Mike Stapleton, Bristol

This rebellion is a theme in Day’s work, as well as in youth culture. With music being an influence in Day’s work, so is rebellion.

Nicholas Shaddick, The Losers, England 1980s

My memories of the whole decade are of huge and bitter contrasts between the culture and values of those who did well out of the ‘Thatcher Revolution’ and those who lost out. Coming from South Wales but going to art college in London, I saw both sides of 80s Britain, and my abiding memories are of new extremes of behaviour and action across the board. Some snapshots of the ‘losers’ first: Going to Ebbw Vale in the early 80s and finding the steelworks that was the physical and emotional heart of the town (which stands at the head of a narrow, steep-sided valley) completely gone; vanished, leaving only a big, irregular field of graded earth and rubble fringed with terraced houses. Economically inevitable perhaps, but it looked like Hiroshima…And my upside? Amazing creativity and luxury in London. Great clubs, great art, music, design and film and lots and lots of dressing up. Boy, did we dress up, not those awful new romantic frills, but as 40s jazzmen, 50s beatniks, 30s Soviet workers, Cecil Beaton debutantes, Gothic cowboys, anything we wanted. We ransacked the culture of the 20th Century and played out all our favourite fantasies in clubs and parties. London was an amazingly open place; clubs would appear for just a night in abandoned warehouses in the East End, art events would take place on waste ground awaiting redevelopment into ‘Docklands’. There was always someone with a good idea, and someone with some money to finance it.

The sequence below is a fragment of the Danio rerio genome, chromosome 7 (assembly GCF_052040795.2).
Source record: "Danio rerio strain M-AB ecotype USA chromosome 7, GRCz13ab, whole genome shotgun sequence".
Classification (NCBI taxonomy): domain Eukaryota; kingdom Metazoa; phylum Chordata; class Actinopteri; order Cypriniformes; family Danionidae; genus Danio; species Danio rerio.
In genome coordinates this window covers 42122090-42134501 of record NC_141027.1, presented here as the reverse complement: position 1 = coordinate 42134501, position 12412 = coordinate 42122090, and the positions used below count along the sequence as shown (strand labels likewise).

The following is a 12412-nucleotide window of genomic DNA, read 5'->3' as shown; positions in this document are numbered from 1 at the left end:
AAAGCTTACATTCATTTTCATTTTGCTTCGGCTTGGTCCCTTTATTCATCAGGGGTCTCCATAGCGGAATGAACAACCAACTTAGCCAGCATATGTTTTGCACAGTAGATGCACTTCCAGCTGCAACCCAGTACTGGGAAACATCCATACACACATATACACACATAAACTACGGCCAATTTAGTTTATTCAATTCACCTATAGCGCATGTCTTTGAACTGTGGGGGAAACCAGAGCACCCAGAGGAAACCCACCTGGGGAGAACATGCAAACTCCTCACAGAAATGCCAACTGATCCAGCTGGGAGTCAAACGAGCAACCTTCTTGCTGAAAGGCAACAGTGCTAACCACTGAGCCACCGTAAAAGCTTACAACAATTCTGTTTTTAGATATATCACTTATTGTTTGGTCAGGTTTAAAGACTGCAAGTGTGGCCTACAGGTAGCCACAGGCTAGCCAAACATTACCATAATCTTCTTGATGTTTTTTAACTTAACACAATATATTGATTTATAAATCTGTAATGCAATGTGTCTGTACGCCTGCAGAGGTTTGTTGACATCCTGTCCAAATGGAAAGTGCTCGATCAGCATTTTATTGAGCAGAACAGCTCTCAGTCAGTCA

Nicholas Shaddick, Rye, England

The photo posted on BBC News by Nicholas Shaddick seems to me to have a similar style and imagery to that of Day’s ‘anti-glamorous’ shots. Whilst this enriches the ‘realness’ of her work, it makes me perceive her as working in an already existing style rather than the pioneer of it. Taking Chandler’s view, this is inevitable, with ‘pop music everywhere’ and living in a media saturated society. Also the notion made by Nicholas Shaddick, “Boy did we dress up”, reminds me of Day’s account in ‘Imperfect Beauty’ of how she and Tara would go to markets and buy second hand clothes, fashion being an important aspect, as much as it is for youth. Also the want for freedom, “anything we wanted…[playing] out all our favourite fantasies…”, is reflected in Day’s intentions and the careless sub-cultural lifestyle of the 80s. This freedom, and carelessness is apparent in Day’s work, her subjects looking disengage, a sense of nonchalance and disregard of consequence.

Tara 1999

Vinca 1997

Jess, New Years Eve Party

Brixton 1981, Niel Libbert [online image] available from:

Students, Polytechnic of Wales, 1986 [online image] available from:

The Losers, Nicholas Shaddick, 1980s [online image] avaliable from: